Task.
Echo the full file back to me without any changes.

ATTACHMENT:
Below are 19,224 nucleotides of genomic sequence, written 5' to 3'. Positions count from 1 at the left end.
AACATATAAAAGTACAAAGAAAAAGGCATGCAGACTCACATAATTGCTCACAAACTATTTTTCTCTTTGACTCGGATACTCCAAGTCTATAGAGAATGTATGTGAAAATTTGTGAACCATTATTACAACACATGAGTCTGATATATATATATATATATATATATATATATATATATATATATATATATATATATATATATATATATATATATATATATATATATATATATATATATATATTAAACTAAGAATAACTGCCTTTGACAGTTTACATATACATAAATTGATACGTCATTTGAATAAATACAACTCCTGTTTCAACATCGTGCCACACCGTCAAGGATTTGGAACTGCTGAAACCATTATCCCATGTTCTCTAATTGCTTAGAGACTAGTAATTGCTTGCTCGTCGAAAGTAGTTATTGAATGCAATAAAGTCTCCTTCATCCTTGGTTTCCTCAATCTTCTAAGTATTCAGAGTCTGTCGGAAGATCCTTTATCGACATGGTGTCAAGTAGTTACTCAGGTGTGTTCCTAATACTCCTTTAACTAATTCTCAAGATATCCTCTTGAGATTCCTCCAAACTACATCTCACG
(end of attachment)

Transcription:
Below are 19,224 nucleotides of genomic sequence, written 5' to 3'. Positions count from 1 at the left end.
AACATATAAAAGTACAAAGAAAAAGGCATGCAGACTCACATAATTGCTCACAAACTATTTTTCTCTTTGACTCGGATACTCCAAGTCTATAGAGAATGTATGTGAAAATTTGTGAACCATTATTACAACACATGAGTCTGATATATATATATATATATATATATATATATATATATATATATATATATATATATATATATATATATATATATATATATATATATATATATATATATATATTAAACTAAGAATAACTGCCTTTGACAGTTTACATATACATAAATTGATACGTCATTTGAATAAATACAACTCCTGTTTCAACATCGTGCCACACCGTCAAGGATTTGGAACTGCTGAAACCATTATCCCATGTTCTCTAATTGCTTAGAGACTAGTAATTGCTTGCTCGTCGAAAGTAGTTATTGAATGCAATAAAGTCTCCTTCATCCTTGGTTTCCTCAATCTTCTAAGTATTCAGAGTCTGTCGGAAGATCCTTTATCGACATGGTGTCAAGTAGTTACTCAGGTGTGTTCCTAATACTCCTTTAACTAATTCTCAAGATATCCTCTTGAGATTCCTCCAAACTACATCTCACG